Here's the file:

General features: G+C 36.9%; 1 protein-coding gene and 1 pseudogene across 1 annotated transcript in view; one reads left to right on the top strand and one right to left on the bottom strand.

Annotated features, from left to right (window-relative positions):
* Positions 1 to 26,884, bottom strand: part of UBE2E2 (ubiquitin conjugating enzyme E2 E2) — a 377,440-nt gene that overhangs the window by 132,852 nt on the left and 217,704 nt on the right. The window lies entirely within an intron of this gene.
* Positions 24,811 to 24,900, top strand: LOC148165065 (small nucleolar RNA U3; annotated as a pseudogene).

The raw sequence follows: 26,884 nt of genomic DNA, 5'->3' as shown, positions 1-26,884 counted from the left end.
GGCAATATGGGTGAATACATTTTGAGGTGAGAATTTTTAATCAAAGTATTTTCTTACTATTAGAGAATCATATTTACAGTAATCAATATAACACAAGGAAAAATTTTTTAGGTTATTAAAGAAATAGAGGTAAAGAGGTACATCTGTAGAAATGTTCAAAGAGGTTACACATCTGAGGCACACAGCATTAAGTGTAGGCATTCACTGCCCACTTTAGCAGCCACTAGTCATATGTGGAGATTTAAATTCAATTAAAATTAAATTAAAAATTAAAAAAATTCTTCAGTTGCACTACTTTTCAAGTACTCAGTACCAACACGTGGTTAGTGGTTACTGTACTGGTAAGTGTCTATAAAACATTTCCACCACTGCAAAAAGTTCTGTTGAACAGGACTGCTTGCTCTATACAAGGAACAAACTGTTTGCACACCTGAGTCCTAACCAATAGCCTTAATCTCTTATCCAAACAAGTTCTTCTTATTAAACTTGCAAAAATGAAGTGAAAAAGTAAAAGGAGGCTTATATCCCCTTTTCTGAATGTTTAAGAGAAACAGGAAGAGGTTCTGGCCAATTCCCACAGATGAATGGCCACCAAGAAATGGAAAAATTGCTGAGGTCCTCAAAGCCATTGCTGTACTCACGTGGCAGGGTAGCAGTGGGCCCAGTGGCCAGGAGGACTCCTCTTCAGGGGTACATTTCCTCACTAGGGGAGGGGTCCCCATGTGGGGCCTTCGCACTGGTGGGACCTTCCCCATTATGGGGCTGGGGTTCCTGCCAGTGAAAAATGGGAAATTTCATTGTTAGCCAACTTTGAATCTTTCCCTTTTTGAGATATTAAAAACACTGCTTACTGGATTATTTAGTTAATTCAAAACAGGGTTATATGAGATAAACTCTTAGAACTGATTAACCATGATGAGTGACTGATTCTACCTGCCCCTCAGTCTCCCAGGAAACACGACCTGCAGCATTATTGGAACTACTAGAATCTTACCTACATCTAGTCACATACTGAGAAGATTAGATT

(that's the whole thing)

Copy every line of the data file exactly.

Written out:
General features: G+C 36.9%; 1 protein-coding gene and 1 pseudogene across 1 annotated transcript in view; one reads left to right on the top strand and one right to left on the bottom strand.

Annotated features, from left to right (window-relative positions):
* Positions 1 to 26,884, bottom strand: part of UBE2E2 (ubiquitin conjugating enzyme E2 E2) — a 377,440-nt gene that overhangs the window by 132,852 nt on the left and 217,704 nt on the right. The window lies entirely within an intron of this gene.
* Positions 24,811 to 24,900, top strand: LOC148165065 (small nucleolar RNA U3; annotated as a pseudogene).

The raw sequence follows: 26,884 nt of genomic DNA, 5'->3' as shown, positions 1-26,884 counted from the left end.
GGCAATATGGGTGAATACATTTTGAGGTGAGAATTTTTAATCAAAGTATTTTCTTACTATTAGAGAATCATATTTACAGTAATCAATATAACACAAGGAAAAATTTTTTAGGTTATTAAAGAAATAGAGGTAAAGAGGTACATCTGTAGAAATGTTCAAAGAGGTTACACATCTGAGGCACACAGCATTAAGTGTAGGCATTCACTGCCCACTTTAGCAGCCACTAGTCATATGTGGAGATTTAAATTCAATTAAAATTAAATTAAAAATTAAAAAAATTCTTCAGTTGCACTACTTTTCAAGTACTCAGTACCAACACGTGGTTAGTGGTTACTGTACTGGTAAGTGTCTATAAAACATTTCCACCACTGCAAAAAGTTCTGTTGAACAGGACTGCTTGCTCTATACAAGGAACAAACTGTTTGCACACCTGAGTCCTAACCAATAGCCTTAATCTCTTATCCAAACAAGTTCTTCTTATTAAACTTGCAAAAATGAAGTGAAAAAGTAAAAGGAGGCTTATATCCCCTTTTCTGAATGTTTAAGAGAAACAGGAAGAGGTTCTGGCCAATTCCCACAGATGAATGGCCACCAAGAAATGGAAAAATTGCTGAGGTCCTCAAAGCCATTGCTGTACTCACGTGGCAGGGTAGCAGTGGGCCCAGTGGCCAGGAGGACTCCTCTTCAGGGGTACATTTCCTCACTAGGGGAGGGGTCCCCATGTGGGGCCTTCGCACTGGTGGGACCTTCCCCATTATGGGGCTGGGGTTCCTGCCAGTGAAAAATGGGAAATTTCATTGTTAGCCAACTTTGAATCTTTCCCTTTTTGAGATATTAAAAACACTGCTTACTGGATTATTTAGTTAATTCAAAACAGGGTTATATGAGATAAACTCTTAGAACTGATTAACCATGATGAGTGACTGATTCTACCTGCCCCTCAGTCTCCCAGGAAACACGACCTGCAGCATTATTGGAACTACTAGAATCTTACCTACATCTAGTCACATACTGAGAAGATTAGATT